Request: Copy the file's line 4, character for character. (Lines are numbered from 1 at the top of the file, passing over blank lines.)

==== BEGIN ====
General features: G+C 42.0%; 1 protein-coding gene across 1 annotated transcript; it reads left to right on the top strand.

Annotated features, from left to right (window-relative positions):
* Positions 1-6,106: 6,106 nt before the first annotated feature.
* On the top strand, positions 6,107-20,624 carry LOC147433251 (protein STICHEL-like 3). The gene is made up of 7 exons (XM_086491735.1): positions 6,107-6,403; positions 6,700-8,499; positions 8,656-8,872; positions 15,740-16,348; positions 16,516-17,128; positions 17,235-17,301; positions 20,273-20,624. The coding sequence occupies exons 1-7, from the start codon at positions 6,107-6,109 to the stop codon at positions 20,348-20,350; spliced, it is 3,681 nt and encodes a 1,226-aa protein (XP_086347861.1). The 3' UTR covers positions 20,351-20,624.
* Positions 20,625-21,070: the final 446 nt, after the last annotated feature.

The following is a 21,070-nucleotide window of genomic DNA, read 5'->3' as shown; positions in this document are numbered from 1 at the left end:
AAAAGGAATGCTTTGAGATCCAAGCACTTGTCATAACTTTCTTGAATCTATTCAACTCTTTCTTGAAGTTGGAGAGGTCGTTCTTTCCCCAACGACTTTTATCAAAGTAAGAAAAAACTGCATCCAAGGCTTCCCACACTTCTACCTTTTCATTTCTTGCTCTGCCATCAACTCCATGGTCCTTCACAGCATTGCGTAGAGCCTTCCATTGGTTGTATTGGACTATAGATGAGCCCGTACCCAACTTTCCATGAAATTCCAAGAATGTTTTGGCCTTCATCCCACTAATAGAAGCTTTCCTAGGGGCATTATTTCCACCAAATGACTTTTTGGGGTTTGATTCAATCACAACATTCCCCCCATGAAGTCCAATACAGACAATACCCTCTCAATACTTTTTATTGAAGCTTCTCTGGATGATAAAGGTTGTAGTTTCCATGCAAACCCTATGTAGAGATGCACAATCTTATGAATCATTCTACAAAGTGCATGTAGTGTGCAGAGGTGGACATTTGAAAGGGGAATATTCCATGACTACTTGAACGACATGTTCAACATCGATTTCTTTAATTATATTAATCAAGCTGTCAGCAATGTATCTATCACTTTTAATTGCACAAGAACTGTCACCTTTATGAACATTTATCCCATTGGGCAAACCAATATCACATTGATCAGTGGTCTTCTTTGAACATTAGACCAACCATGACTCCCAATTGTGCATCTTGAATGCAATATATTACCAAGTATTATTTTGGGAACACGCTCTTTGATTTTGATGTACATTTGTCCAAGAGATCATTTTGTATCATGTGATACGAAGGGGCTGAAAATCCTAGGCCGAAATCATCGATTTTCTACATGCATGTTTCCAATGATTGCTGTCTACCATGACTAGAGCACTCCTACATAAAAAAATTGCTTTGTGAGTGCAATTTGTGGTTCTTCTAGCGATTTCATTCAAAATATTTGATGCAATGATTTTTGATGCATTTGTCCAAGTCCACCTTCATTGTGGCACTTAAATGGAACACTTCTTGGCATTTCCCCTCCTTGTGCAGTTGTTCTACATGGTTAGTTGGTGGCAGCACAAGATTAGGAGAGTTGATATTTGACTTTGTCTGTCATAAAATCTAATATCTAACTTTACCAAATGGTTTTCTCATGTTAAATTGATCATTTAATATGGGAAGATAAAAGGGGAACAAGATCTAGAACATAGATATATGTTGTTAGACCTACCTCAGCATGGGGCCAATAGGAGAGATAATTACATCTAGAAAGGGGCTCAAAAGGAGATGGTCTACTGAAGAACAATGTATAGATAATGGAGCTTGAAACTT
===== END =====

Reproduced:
* On the top strand, positions 6,107-20,624 carry LOC147433251 (protein STICHEL-like 3). The gene is made up of 7 exons (XM_086491735.1): positions 6,107-6,403; positions 6,700-8,499; positions 8,656-8,872; positions 15,740-16,348; positions 16,516-17,128; positions 17,235-17,301; positions 20,273-20,624. The coding sequence occupies exons 1-7, from the start codon at positions 6,107-6,109 to the stop codon at positions 20,348-20,350; spliced, it is 3,681 nt and encodes a 1,226-aa protein (XP_086347861.1). The 3' UTR covers positions 20,351-20,624.